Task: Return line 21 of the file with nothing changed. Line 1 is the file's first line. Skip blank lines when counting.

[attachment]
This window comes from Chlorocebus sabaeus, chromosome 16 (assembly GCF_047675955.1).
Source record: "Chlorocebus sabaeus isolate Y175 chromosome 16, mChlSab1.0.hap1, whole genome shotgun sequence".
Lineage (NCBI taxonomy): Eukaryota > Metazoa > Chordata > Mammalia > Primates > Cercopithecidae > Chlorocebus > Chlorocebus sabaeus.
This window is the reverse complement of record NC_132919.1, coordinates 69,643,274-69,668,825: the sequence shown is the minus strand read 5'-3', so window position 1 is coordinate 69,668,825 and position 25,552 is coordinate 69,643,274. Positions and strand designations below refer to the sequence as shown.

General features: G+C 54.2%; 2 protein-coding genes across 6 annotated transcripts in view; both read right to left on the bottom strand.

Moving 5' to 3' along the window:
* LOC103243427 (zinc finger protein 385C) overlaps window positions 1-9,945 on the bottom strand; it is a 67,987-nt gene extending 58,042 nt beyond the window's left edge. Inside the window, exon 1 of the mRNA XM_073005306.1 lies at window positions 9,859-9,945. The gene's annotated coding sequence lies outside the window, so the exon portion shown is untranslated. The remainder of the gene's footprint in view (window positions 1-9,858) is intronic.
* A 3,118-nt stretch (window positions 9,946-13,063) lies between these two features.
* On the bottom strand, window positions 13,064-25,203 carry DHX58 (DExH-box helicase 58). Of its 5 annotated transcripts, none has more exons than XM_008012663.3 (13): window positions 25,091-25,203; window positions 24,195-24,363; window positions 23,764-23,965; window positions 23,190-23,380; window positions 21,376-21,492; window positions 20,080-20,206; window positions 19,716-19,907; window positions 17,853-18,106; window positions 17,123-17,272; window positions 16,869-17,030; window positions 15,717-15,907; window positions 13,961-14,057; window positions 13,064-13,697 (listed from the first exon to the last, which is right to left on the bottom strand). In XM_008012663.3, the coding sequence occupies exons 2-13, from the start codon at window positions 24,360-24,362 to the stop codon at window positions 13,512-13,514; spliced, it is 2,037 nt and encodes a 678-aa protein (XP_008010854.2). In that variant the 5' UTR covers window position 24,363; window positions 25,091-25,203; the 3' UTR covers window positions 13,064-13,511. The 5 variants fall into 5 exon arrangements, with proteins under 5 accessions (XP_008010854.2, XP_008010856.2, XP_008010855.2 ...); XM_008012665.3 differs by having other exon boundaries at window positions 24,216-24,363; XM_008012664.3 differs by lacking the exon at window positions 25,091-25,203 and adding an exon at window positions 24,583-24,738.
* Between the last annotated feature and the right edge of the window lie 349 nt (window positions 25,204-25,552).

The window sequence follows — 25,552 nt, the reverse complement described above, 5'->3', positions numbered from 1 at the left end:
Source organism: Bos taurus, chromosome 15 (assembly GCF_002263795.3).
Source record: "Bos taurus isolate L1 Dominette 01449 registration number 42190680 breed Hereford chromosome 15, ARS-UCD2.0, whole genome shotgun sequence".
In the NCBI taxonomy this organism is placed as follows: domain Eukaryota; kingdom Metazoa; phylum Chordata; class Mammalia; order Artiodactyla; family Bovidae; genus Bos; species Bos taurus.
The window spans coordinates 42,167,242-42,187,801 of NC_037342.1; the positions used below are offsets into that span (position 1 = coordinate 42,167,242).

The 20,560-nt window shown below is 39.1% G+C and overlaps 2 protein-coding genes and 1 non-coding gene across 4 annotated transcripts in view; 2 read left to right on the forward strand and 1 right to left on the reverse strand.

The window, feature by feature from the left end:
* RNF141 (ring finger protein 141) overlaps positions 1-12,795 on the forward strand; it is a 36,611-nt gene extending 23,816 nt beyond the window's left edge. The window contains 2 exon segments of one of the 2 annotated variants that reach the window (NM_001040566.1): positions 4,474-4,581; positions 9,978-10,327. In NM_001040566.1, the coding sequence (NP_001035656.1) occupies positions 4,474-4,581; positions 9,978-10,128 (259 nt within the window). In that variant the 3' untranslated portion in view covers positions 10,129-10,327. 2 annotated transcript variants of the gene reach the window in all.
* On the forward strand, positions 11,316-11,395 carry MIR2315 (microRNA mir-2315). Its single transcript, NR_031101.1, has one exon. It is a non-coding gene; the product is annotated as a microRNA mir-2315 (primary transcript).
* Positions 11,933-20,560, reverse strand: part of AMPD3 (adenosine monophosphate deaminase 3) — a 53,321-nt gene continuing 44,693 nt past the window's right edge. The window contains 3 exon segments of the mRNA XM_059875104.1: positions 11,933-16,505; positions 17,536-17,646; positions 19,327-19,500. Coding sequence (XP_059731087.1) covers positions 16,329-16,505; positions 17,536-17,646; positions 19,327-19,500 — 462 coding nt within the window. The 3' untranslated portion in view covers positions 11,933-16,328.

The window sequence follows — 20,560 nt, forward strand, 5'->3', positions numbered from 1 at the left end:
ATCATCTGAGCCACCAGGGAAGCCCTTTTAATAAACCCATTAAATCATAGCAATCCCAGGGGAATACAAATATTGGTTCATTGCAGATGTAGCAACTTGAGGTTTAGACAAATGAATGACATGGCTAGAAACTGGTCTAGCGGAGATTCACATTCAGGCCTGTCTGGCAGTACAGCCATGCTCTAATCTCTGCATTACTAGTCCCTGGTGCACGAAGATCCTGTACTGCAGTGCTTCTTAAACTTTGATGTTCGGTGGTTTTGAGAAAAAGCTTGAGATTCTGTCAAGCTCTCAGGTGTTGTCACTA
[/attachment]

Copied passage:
The window sequence follows — 20,560 nt, forward strand, 5'->3', positions numbered from 1 at the left end: